Growing Australian natives in your garden isn’t as simple as planting your favourite shrubs and waiting for them to take off. We chat to nursery manager – and native plants expert – Paul Lehmann about getting your garden to flourish.
Keen to plant more native shrubs, trees and flowers in your backyard? Great! Native plants will flourish in the Australian climate, because they know how to grow here, unlike some introduced species, which need a whole lot of love, time and attention.
But starting your native garden isn’t as simple as picking out a bunch of your favourite plants and sticking them in the dirt.
“Not everyone’s backyard is the same. Humidity, wind and sun are all different,” explains Paul Lehmann, nursery manager at the Dalki Garringa Native Nursery in Wail State Forest, just north of Horsham. Bank Australia gets our stringybarks for the conservation reserve from Paul, and he knows a thing or two about native plants.
Here’s what Paul recommends to anyone looking at exercising their green thumb.
Look at the plants around you
When you’re just starting out, Paul recommends asking questions – a lot of them.
“Everyone has to learn from someone,” he says. “Google’s a great start, but it’s also good to have someone you can talk to.”
Paul suggests starting with a visit to your local nursery. “Talk to the nursery hand or manager, look at what they’re offering, and get a feel for what they’ve got that you can grow in your space.”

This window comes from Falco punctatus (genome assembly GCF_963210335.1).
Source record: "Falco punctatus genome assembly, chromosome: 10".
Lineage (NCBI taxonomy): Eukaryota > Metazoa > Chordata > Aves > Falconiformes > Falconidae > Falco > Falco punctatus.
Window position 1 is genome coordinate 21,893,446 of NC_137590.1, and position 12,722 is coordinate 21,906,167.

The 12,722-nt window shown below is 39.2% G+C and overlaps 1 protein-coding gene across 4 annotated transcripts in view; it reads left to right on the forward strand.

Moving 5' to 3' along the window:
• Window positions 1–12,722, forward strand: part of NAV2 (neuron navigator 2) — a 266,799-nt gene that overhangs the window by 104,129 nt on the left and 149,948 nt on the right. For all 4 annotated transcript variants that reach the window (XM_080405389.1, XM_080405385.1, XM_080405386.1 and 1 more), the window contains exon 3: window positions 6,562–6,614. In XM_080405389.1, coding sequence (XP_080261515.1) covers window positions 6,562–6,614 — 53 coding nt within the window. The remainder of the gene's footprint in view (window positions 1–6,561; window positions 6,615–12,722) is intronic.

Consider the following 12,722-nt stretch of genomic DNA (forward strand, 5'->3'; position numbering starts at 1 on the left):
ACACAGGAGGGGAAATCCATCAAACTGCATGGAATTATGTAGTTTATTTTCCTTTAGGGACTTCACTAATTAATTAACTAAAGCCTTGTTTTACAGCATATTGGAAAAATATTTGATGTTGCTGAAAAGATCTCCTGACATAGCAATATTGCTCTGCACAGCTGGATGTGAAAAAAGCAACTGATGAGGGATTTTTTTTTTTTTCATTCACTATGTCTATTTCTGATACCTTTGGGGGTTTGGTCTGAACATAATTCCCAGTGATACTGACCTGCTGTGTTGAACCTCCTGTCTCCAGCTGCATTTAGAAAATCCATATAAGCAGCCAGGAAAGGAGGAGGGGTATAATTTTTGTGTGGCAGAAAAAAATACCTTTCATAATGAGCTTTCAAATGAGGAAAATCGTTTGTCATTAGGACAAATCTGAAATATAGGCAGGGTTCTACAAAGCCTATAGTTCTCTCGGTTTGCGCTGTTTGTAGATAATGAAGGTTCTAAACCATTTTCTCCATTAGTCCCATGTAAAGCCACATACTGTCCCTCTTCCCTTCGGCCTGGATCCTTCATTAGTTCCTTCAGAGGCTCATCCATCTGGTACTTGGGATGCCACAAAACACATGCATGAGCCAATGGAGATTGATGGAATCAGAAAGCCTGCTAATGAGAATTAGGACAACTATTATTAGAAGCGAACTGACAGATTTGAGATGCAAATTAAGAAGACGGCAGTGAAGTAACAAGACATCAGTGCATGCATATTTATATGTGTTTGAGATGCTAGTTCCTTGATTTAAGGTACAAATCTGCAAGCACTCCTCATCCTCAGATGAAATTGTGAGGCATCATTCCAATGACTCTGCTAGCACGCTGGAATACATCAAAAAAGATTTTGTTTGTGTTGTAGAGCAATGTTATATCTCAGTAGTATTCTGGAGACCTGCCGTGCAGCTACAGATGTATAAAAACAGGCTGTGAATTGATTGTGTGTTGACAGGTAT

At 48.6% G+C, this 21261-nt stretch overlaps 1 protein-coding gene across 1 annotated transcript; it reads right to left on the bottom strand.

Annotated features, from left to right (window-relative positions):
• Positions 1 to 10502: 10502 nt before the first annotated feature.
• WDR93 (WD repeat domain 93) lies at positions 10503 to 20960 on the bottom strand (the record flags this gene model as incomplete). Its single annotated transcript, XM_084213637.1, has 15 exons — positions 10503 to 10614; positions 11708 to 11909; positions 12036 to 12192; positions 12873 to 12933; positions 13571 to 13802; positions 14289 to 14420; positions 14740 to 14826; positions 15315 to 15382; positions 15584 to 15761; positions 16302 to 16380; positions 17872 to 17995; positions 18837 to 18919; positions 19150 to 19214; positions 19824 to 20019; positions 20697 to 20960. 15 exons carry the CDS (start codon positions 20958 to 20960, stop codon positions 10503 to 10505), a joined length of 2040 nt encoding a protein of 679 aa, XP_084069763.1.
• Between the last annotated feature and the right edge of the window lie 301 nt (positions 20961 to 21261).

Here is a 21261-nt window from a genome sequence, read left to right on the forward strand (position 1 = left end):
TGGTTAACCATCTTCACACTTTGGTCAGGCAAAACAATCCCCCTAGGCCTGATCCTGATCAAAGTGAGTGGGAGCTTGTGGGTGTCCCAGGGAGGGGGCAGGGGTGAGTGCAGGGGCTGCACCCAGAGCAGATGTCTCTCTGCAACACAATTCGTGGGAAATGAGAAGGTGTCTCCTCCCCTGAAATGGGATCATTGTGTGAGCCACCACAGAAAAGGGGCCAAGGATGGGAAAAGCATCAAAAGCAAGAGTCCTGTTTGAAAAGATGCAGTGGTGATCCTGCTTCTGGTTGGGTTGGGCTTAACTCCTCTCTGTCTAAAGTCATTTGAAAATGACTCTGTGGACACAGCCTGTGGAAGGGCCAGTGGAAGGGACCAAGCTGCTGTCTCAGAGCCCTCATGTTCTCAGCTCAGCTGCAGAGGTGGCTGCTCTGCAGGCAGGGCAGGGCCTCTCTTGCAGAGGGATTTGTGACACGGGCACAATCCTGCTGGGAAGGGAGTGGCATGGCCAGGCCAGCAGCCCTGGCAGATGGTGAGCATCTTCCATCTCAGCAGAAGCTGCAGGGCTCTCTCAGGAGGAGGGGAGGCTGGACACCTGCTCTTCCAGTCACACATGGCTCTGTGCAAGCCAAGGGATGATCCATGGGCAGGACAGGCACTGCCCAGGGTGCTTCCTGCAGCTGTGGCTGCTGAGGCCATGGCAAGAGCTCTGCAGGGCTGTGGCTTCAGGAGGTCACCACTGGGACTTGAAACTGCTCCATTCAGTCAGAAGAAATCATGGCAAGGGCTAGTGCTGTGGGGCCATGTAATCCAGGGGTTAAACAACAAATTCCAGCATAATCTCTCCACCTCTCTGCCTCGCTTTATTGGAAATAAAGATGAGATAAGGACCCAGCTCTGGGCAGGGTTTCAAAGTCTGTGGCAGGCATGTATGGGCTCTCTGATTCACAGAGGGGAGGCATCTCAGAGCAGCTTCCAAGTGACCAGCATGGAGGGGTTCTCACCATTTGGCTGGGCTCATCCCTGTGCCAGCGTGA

But one of the best ways to get a feel for what will grow at your place is to look around. Whatever’s flourishing in your local park or conservation reserve will likely do well in your garden.
“Some things will only grow in some spaces, so you should aim to plant natives that are endemic to your area,” says Paul.
Do your research
Once you’ve worked out which direction the sun comes up on your patch of dirt and talked to your new friends at the nursery about what you can grow, it’s time to decide what you want to grow, and how. If you’re growing from seed, Paul advises finding out where that seed has come from.
“Seeds purchased from a local seed library are almost guaranteed to grow in your area,” he says.
It’s also important to note which plants are dangerous, as some Australian natives can cause allergic reactions, nausea and lethargy.
Understand how different treatments work
Not many Australian natives are bulletproof, and almost all of them will require a bit of extra love, such as pruning, scarification, or smoke water treatments.
“Smoke water is an application that replicates what happens in nature after a fire,” Paul explains. “When it rains straight after a fire, the water is contaminated with the cool ash and it goes does into the soil. Some species of eucalypt, acacia, and native grasses like kangaroo and wallaby grass really benefit from it.”
Smoke water applications are available from your local nursery.
Getting your hands dirty
While Paul declares all Australian natives to be his favourite (“It’s like choosing your favourite child!!”), one of the easiest plants to grow is murnong, because they do well just about anywhere.
“Pop the tuber into the ground or a pot, and it’ll do its thing and send up some nice long green leaves and a pretty little yam daisy flower,” he says. “After it dies back and turns into a puffball, collect the seeds and throw them around the garden, dig up the tuber, break it up, eat some of it eat, and plant the rest out.”
And if you want to attract the three Bs to your garden – bees, birds and butterflies – look at plants with the most prolific flowers, like callistemons and melaleucas.
“Once the gardening bug bites you,” Paul says, “there’s no going back!”
Read up on what’s happening at the Conservation Reserve now.
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